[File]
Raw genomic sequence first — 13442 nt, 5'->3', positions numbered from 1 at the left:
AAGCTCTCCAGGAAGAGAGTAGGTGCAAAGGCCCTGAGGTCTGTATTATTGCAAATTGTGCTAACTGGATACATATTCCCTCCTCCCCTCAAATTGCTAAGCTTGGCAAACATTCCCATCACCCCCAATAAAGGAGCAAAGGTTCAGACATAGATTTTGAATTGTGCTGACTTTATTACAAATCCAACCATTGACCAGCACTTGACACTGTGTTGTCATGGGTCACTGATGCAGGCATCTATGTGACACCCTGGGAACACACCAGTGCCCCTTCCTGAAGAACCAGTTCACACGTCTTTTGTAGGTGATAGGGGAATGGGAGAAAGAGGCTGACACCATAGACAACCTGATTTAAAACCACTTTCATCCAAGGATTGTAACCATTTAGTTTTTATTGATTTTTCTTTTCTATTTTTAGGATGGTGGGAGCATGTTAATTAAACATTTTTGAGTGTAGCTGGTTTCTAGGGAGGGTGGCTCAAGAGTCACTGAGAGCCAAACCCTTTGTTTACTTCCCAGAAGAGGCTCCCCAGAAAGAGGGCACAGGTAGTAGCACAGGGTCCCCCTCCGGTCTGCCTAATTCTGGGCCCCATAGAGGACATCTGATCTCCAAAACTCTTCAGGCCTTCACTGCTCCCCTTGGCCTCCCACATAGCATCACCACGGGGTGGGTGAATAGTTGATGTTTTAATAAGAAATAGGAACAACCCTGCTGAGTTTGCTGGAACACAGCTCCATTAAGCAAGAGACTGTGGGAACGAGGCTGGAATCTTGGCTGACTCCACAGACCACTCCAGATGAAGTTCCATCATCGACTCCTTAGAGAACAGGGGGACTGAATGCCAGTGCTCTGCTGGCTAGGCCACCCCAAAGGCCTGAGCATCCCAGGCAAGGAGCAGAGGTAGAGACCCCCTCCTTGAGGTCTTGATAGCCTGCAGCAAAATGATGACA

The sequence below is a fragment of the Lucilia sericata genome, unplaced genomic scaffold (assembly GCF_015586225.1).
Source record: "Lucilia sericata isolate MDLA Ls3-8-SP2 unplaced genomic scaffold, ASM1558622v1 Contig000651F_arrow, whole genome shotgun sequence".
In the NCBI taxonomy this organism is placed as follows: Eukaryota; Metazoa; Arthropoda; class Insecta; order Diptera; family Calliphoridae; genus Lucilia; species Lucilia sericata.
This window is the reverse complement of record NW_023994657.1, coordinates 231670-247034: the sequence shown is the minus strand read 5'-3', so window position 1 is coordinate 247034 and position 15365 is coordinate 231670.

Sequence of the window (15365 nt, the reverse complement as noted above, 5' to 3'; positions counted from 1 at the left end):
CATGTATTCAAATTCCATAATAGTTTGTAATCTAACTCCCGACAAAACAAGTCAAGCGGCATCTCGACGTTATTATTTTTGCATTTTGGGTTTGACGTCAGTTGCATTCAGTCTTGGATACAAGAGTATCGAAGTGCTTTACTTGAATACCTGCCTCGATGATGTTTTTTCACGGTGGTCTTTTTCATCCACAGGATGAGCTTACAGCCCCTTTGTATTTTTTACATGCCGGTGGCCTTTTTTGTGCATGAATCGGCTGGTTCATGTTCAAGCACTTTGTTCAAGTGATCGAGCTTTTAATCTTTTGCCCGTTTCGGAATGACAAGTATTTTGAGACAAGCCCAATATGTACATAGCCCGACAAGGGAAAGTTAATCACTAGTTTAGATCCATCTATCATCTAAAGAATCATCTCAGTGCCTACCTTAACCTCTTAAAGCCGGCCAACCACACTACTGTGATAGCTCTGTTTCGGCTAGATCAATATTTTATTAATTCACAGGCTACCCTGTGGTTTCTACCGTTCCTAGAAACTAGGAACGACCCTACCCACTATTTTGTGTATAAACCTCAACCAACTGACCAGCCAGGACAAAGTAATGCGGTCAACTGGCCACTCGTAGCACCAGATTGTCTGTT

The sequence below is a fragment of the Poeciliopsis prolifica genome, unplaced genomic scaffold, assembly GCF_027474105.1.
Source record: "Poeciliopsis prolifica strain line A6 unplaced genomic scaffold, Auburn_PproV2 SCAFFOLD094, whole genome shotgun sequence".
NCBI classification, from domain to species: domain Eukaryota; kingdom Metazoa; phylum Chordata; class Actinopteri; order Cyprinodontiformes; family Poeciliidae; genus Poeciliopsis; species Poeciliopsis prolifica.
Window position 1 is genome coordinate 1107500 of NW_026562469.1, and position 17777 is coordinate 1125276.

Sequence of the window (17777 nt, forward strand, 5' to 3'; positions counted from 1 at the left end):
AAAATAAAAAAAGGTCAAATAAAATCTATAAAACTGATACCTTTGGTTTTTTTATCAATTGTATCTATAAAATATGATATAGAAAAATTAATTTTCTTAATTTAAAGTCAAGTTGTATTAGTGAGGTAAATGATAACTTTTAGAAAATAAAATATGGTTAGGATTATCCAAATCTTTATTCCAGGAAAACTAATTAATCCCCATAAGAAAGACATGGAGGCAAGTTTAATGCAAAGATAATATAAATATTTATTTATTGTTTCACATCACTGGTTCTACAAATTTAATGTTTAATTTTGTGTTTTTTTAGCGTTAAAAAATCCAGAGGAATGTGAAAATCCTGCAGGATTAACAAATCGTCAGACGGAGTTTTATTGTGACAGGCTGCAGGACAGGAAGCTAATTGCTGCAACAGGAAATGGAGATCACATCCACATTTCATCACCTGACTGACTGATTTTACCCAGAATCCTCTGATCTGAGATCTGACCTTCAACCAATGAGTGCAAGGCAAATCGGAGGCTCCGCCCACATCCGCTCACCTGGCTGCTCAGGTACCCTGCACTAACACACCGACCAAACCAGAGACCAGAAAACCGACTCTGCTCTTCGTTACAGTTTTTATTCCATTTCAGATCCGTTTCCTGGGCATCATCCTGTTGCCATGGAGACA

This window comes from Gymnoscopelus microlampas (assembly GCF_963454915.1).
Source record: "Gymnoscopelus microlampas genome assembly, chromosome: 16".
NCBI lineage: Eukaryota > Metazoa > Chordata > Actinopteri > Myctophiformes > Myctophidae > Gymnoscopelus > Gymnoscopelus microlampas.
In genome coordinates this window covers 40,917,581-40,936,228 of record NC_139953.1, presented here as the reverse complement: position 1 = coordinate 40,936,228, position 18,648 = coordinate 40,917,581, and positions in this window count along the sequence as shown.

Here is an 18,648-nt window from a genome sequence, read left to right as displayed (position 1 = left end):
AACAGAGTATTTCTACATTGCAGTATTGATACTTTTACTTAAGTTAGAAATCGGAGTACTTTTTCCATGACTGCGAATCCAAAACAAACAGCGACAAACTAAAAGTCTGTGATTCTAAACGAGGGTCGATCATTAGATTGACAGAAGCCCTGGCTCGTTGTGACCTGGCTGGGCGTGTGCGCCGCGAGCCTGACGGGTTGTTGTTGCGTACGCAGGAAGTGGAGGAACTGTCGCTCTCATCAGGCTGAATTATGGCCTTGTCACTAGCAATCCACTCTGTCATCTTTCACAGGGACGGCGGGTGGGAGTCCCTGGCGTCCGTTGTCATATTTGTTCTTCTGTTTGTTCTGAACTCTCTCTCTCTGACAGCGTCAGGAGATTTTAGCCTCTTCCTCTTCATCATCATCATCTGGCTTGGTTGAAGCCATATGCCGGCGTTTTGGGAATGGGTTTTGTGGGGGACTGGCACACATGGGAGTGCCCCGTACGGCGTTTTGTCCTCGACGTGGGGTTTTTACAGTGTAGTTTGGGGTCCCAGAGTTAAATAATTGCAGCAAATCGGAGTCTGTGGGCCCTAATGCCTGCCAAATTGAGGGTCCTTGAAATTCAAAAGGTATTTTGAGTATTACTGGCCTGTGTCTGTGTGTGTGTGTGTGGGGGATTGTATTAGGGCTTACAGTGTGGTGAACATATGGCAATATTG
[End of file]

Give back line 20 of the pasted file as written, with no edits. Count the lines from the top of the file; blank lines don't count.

AACAGAGTATTTCTACATTGCAGTATTGATACTTTTACTTAAGTTAGAAATCGGAGTACTTTTTCCATGACTGCGAATCCAAAACAAACAGCGACAAACTAAAAGTCTGTGATTCTAAACGAGGGTCGATCATTAGATTGACAGAAGCCCTGGCTCGTTGTGACCTGGCTGGGCGTGTGCGCCGCGAGCCTGACGGGTTGTTGTTGCGTACGCAGGAAGTGGAGGAACTGTCGCTCTCATCAGGCTGAATTATGGCCTTGTCACTAGCAATCCACTCTGTCATCTTTCACAGGGACGGCGGGTGGGAGTCCCTGGCGTCCGTTGTCATATTTGTTCTTCTGTTTGTTCTGAACTCTCTCTCTCTGACAGCGTCAGGAGATTTTAGCCTCTTCCTCTTCATCATCATCATCTGGCTTGGTTGAAGCCATATGCCGGCGTTTTGGGAATGGGTTTTGTGGGGGACTGGCACACATGGGAGTGCCCCGTACGGCGTTTTGTCCTCGACGTGGGGTTTTTACAGTGTAGTTTGGGGTCCCAGAGTTAAATAATTGCAGCAAATCGGAGTCTGTGGGCCCTAATGCCTGCCAAATTGAGGGTCCTTGAAATTCAAAAGGTATTTTGAGTATTACTGGCCTGTGTCTGTGTGTGTGTGTGTGGGGGATTGTATTAGGGCTTACAGTGTGGTGAACATATGGCAATATTG